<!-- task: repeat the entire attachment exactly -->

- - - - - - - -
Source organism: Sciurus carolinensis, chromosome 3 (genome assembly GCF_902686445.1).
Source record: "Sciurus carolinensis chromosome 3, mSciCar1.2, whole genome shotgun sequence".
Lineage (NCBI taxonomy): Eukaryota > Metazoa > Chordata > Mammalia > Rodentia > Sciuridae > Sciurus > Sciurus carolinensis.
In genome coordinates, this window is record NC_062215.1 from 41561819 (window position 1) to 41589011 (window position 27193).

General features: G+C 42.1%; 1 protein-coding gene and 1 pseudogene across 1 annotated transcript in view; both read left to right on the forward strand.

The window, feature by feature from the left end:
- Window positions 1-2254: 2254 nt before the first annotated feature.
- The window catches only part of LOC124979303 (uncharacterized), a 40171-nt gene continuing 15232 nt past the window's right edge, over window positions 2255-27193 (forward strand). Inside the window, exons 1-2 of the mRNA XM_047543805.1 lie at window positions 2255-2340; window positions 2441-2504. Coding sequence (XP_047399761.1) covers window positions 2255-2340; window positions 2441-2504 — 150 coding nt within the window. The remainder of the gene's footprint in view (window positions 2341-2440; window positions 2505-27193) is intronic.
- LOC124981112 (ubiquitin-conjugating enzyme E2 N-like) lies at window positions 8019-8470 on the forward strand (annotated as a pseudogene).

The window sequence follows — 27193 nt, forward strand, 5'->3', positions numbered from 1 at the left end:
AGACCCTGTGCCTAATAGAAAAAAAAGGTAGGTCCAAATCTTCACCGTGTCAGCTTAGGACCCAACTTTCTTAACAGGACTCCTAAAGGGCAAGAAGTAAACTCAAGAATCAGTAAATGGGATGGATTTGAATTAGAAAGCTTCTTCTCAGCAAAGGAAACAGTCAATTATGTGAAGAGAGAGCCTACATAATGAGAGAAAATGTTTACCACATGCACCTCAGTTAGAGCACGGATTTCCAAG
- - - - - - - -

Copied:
Source organism: Sciurus carolinensis, chromosome 3 (genome assembly GCF_902686445.1).
Source record: "Sciurus carolinensis chromosome 3, mSciCar1.2, whole genome shotgun sequence".
Lineage (NCBI taxonomy): Eukaryota > Metazoa > Chordata > Mammalia > Rodentia > Sciuridae > Sciurus > Sciurus carolinensis.
In genome coordinates, this window is record NC_062215.1 from 41561819 (window position 1) to 41589011 (window position 27193).

General features: G+C 42.1%; 1 protein-coding gene and 1 pseudogene across 1 annotated transcript in view; both read left to right on the forward strand.

The window, feature by feature from the left end:
- Window positions 1-2254: 2254 nt before the first annotated feature.
- The window catches only part of LOC124979303 (uncharacterized), a 40171-nt gene continuing 15232 nt past the window's right edge, over window positions 2255-27193 (forward strand). Inside the window, exons 1-2 of the mRNA XM_047543805.1 lie at window positions 2255-2340; window positions 2441-2504. Coding sequence (XP_047399761.1) covers window positions 2255-2340; window positions 2441-2504 — 150 coding nt within the window. The remainder of the gene's footprint in view (window positions 2341-2440; window positions 2505-27193) is intronic.
- LOC124981112 (ubiquitin-conjugating enzyme E2 N-like) lies at window positions 8019-8470 on the forward strand (annotated as a pseudogene).

The window sequence follows — 27193 nt, forward strand, 5'->3', positions numbered from 1 at the left end:
AGACCCTGTGCCTAATAGAAAAAAAAGGTAGGTCCAAATCTTCACCGTGTCAGCTTAGGACCCAACTTTCTTAACAGGACTCCTAAAGGGCAAGAAGTAAACTCAAGAATCAGTAAATGGGATGGATTTGAATTAGAAAGCTTCTTCTCAGCAAAGGAAACAGTCAATTATGTGAAGAGAGAGCCTACATAATGAGAGAAAATGTTTACCACATGCACCTCAGTTAGAGCACGGATTTCCAAG